So do we roll up our sleeves and get busy, or do we sit and wait for God to do something? The answer lies somewhere in between. There’s no doubt that God is already doing something. The stories that we so often hear – of unexpected help and care being offered to people suffering any form of catastrophe – are signs that God’s gifts of compassion, grace and kindness are already active in the world. Why can I say this? St Teresa of Avila explains: Christ has no body now on earth but yours, no hands but yours, no feet but yours, yours are the eyes through which Christ’s compassion is to look out to the earth, yours are the feet by which he is to go about doing good and yours are the hands by which he is to bless us now.

Paradoxically, Teresa’s wisdom is a call both to action, and at the same time, to waiting and silence. She was a contemplative – free to listen to God and to think.

We’re not. We live in an age of instantaneous communication; communication on a relentless, industrial scale. We can be swiftly overwhelmed and paralysed by the number of calamities that call on our compassion. Yet in order to discern our own mission – the way Christ wants us to be his hands and feet and eyes – we also need space and silence to listen to him. God has provided enough compassion in the world for every need to be met. So what need is our particular compassion called to meet? We need time to listen, to hear; then time to prepare, to get ready to respond.

Advent is that time, and we must protect it. Otherwise for us, as for so many, Advent will be crammed with school / uni / work holiday busyness, end of year deadlines and windups, and the lunatic demands of consumer culture. We need time to listen to God; we need time to prepare so we continue to be Christ’s hands, feet and eyes; so that we are not repeatedly ambushed by immediate and insistent calls which can gut us of the compassion and resources needed for the next time. Drowning people will do that to others – any of us would in their situation too.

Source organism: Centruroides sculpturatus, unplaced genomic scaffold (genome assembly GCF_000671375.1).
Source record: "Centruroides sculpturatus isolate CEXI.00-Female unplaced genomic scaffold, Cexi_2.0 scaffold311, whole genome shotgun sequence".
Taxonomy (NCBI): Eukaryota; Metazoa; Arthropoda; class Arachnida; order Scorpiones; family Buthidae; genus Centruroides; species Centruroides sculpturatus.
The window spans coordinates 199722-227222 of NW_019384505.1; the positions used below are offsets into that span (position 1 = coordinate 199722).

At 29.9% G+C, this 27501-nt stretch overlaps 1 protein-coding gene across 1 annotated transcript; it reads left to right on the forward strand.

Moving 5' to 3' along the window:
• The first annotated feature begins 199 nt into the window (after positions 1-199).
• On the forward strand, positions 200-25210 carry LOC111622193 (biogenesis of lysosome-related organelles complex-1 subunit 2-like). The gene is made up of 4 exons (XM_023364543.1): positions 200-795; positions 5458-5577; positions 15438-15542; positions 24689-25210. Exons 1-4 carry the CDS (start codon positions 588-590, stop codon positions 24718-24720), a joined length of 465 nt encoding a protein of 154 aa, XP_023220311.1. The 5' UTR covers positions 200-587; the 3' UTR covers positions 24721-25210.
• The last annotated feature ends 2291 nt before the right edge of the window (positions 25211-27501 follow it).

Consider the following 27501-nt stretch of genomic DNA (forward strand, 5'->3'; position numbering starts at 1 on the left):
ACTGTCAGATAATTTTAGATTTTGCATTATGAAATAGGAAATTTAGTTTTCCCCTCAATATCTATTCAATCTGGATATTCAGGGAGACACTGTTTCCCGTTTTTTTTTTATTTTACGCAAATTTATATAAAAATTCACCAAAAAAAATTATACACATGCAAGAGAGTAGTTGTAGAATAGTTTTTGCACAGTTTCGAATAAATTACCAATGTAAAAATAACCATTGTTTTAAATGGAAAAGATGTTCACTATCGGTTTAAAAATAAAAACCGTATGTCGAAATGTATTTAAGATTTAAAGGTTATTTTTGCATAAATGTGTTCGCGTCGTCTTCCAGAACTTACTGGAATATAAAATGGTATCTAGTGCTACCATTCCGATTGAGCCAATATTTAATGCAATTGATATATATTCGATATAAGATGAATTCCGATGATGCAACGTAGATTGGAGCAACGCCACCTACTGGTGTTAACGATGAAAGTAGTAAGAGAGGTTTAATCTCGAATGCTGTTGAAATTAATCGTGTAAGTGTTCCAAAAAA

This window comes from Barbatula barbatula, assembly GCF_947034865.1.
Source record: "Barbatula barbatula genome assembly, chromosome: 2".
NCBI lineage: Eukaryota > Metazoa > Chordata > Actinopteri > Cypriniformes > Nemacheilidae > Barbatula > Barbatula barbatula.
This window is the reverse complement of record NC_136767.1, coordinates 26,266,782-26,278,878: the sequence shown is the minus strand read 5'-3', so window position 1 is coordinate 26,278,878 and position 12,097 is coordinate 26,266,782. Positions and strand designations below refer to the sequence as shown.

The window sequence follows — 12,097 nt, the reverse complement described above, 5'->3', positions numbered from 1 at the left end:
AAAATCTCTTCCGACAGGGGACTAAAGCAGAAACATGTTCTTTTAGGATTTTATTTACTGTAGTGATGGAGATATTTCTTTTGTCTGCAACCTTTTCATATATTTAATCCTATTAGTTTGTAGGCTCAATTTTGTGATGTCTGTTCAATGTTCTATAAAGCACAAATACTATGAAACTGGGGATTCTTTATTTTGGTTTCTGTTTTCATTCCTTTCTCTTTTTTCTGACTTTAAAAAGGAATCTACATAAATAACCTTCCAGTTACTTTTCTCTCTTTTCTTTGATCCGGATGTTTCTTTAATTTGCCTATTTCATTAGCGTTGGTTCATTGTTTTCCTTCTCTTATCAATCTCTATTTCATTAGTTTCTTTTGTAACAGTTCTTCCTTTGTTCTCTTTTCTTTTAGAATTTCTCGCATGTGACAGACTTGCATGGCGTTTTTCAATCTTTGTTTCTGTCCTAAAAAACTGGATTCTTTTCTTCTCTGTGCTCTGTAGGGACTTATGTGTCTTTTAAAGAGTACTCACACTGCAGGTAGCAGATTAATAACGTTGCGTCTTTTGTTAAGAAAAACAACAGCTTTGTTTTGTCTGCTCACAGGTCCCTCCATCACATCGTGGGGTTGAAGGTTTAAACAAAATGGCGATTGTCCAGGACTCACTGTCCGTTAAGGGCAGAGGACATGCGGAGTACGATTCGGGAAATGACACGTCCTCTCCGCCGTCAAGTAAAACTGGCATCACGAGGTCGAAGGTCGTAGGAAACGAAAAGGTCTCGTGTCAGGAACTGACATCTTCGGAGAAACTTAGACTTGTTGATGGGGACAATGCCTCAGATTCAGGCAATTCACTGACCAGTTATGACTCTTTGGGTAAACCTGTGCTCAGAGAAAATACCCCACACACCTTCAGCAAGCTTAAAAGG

Silence and listening for God; these are two rare commodities in the type of world we live in today. And so in addition to Advent, it’s actually significant that we choose to gather here regularly to wait on God and deliberately incorporate silence into our lives – or at least a lack of interruption.

My bad habit has been to turn an unexpected time of silence and waiting into an opportunity to do jobs that I haven’t been able to get to yet. I mustn’t do that. I must wait on the stillness. Michael Leunig is right. So when an appointment is cancelled or I miss a train, I should receive that unexpected time as a gift for listening and stillness and peace.

But what’s the point of this stillness, waiting, listening, peace, preparation? Wouldn’t you be better off finishing this job now so you’re free for the next?

No; that’s like running on a treadmill where something else controls the speed and the slope.

This stillness and listening as silence mean we’re stepping aside to let God get on with things – in us, certainly. Human hands, feet, minds and eyes will still be God’s instruments. But the vision, the power, the scope and the blessing will be from God. Things will change; life will flourish – you and I will run again, but with wild new breath.

This evening’s concert is a fund-raiser for St John’s Youth Services. Their amazing work has broken through the noise which once shrouded young homeless people in anonymity. Through the silence preserved in this place, Christ gave birth to St John’s Youth Services; a carefully-considered gift of his care for the homeless, the outcast and the lonely.

So what might God be planning to call us to as we wait this Advent? What might our renewed silence, listening and waiting prepare us for?                      Amen